In order to understand how the DOL’s proposed redefinition of the term “fiduciary” under ERISA will affect you as a plan sponsor, you must first understand the relationship you have with the current plan service providers.
Do any of your current plan service providers, such as your plan’s broker, registered investment advisor, or record keeper, provide fiduciary services to the plan? Are they a 3(21) co-fiduciary on the investment selection? Or are they a 3(38) fiduciary where they have taken on the role of choosing the investments for the plan?
The reason it is important to understand if your current providers are acting as a fiduciary, is due to the higher standard of care of prudence this causes them to be held to, along with the limiting of liability for the plan sponsor or their retirement plan committee.
If you find out that your current service providers are not fiduciaries, the question becomes, will the new proposed fiduciary rule cause them to now be a fiduciary?
To determine the potential fiduciary status of the current provider, it is important to understand the differences between the current rule and the proposed rule.
Currently, the DOL uses a five-part test to determine whether a plan advisor is providing “investment advice,” and therefore acting in a fiduciary capacity. For advice to be considered investment advice, an advisor must provide advice (1) as to the value of an investment or the wisdom of purchasing an investment, (2) on a regular basis, (3) pursuant to a mutual agreement between the advisor and advisee, (4) that is individualized, and (5) that serves as the primary basis for investment decisions. All five parts of this test must be met for advice to rise to the level of being fiduciary “investment advice.”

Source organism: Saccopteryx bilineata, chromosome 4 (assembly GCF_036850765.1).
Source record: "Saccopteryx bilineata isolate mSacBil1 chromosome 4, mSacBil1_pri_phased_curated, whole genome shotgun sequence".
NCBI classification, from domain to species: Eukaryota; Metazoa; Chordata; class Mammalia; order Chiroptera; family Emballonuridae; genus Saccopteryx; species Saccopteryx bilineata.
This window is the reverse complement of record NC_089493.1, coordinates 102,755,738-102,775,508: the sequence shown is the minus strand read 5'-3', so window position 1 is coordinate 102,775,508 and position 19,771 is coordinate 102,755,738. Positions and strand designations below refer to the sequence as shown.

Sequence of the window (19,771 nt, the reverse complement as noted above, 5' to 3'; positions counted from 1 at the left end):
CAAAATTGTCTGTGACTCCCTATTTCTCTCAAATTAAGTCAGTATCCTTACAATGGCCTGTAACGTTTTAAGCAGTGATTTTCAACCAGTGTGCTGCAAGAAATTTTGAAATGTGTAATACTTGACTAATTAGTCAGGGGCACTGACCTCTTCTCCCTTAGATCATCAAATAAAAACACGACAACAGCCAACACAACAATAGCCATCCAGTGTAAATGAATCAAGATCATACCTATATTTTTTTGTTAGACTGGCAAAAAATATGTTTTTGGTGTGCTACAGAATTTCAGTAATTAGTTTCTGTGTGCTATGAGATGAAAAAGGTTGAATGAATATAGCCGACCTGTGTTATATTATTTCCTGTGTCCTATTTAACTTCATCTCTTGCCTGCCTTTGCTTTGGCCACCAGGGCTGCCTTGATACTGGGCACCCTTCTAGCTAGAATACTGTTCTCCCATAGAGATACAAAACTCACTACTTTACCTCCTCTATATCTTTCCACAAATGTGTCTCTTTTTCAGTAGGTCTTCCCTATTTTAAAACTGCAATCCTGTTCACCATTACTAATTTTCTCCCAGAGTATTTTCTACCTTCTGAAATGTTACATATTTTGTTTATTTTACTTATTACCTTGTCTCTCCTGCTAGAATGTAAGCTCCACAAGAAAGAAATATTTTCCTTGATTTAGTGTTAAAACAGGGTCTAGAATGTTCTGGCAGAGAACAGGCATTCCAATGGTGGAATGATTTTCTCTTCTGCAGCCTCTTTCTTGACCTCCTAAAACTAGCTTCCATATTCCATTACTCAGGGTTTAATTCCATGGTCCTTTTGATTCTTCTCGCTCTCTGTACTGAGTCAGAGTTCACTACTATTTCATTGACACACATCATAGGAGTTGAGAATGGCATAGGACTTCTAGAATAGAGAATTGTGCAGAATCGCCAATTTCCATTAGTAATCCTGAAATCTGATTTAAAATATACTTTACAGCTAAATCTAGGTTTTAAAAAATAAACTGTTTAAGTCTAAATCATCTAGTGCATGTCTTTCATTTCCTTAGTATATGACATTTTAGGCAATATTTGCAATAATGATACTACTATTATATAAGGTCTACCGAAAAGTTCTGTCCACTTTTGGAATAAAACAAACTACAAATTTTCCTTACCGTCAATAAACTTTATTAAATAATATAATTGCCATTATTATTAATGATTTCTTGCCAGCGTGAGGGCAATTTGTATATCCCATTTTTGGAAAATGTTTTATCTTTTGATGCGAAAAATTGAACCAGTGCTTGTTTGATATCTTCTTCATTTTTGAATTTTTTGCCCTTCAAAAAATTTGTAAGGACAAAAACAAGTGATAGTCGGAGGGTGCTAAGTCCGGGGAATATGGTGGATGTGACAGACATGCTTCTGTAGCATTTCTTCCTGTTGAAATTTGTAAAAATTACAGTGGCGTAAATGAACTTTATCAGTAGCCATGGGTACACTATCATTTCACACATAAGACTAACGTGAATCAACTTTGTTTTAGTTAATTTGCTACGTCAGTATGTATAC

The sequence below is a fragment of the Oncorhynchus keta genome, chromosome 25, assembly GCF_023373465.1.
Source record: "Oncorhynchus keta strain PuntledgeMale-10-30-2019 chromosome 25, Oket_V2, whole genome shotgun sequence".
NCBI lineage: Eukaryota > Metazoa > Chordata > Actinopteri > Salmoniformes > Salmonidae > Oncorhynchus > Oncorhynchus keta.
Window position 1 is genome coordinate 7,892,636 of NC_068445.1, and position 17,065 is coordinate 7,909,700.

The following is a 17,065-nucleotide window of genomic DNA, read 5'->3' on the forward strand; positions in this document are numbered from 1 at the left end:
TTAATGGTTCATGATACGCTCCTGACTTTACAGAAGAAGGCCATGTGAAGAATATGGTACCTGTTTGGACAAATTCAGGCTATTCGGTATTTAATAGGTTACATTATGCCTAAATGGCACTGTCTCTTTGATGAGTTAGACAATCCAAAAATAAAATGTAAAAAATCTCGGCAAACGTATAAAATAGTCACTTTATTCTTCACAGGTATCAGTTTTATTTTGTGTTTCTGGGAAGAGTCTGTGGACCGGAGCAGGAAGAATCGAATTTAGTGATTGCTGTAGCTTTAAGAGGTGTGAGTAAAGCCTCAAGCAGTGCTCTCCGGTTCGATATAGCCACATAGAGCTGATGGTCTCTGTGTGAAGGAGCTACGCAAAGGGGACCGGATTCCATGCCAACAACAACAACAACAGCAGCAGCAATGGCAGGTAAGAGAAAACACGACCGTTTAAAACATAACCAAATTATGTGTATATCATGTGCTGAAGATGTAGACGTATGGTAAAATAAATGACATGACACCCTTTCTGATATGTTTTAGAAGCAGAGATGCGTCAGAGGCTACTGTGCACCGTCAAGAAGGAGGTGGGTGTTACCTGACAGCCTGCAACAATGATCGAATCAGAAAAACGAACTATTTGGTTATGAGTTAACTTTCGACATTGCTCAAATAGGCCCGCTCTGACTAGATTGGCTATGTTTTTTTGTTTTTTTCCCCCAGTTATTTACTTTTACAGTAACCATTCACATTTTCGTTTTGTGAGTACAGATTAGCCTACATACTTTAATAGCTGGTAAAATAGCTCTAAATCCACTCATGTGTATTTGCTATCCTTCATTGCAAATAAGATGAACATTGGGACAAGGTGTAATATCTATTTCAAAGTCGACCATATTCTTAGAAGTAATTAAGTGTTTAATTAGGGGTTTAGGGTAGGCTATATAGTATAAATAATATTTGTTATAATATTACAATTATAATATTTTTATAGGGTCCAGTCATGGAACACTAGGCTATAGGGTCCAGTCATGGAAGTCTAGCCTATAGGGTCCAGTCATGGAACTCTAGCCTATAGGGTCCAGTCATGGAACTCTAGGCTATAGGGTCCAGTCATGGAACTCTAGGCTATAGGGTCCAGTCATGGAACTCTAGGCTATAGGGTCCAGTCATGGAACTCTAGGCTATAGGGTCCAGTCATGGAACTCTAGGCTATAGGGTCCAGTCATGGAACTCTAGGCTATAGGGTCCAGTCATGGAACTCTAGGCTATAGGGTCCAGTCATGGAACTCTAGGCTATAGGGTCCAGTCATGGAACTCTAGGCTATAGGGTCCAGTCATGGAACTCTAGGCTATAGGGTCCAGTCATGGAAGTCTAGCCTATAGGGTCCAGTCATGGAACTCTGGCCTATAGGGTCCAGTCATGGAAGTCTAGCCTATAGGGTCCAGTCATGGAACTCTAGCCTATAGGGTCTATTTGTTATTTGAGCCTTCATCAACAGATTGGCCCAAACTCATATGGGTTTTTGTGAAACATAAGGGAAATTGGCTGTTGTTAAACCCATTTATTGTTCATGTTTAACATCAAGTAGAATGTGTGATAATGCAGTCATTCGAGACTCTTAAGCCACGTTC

Under the proposed rule, the test would become a two-part test. An advisor would be deemed to be providing fiduciary “investment advice” by (1) providing investment or investment management appraisals, and (2) either (a) acknowledging their fiduciary status, or (b) acting pursuant to an agreement with the advisee that the advice is individualized and for consideration in making investment decisions. Notably, this removes the requirement that the advice be provided on a regular basis. For example, one time advice about whether to rollover an account would be considered fiduciary investment advice under the proposed rule.
This could have the effect of changing the status of many plan advisors who are currently non-fiduciaries to fiduciaries. This could be a positive for plan sponsors however. Why – because the advisor will be held to the higher fiduciary standard of having to make all decisions in plan participants’ best interests and they must be made in a prudent manner.
As a reminder, this is a proposed rule and there is still the possibility of the rule changing before it is final. That being said, as a plan sponsor, you should use this as a reminder to look at your current service agreements and arrangements. Double check to see who is serving in the fiduciary capacity for your plan, and whether they are providing services up to the high fiduciary standard.
To learn more about how this proposed DOL Fiduciary Rule change might affect you and ways you can mitigate your fiduciary risk, contact our ERISA Services Team
or call 800-234-9584
PCI’s archived blog entries are dated, the rules and statutes referenced may have changed. The analysis or guidance within these blog entries may have become stale, dated, or no longer accurate. PCI will not update or change these entries to reflect the latest analysis or development.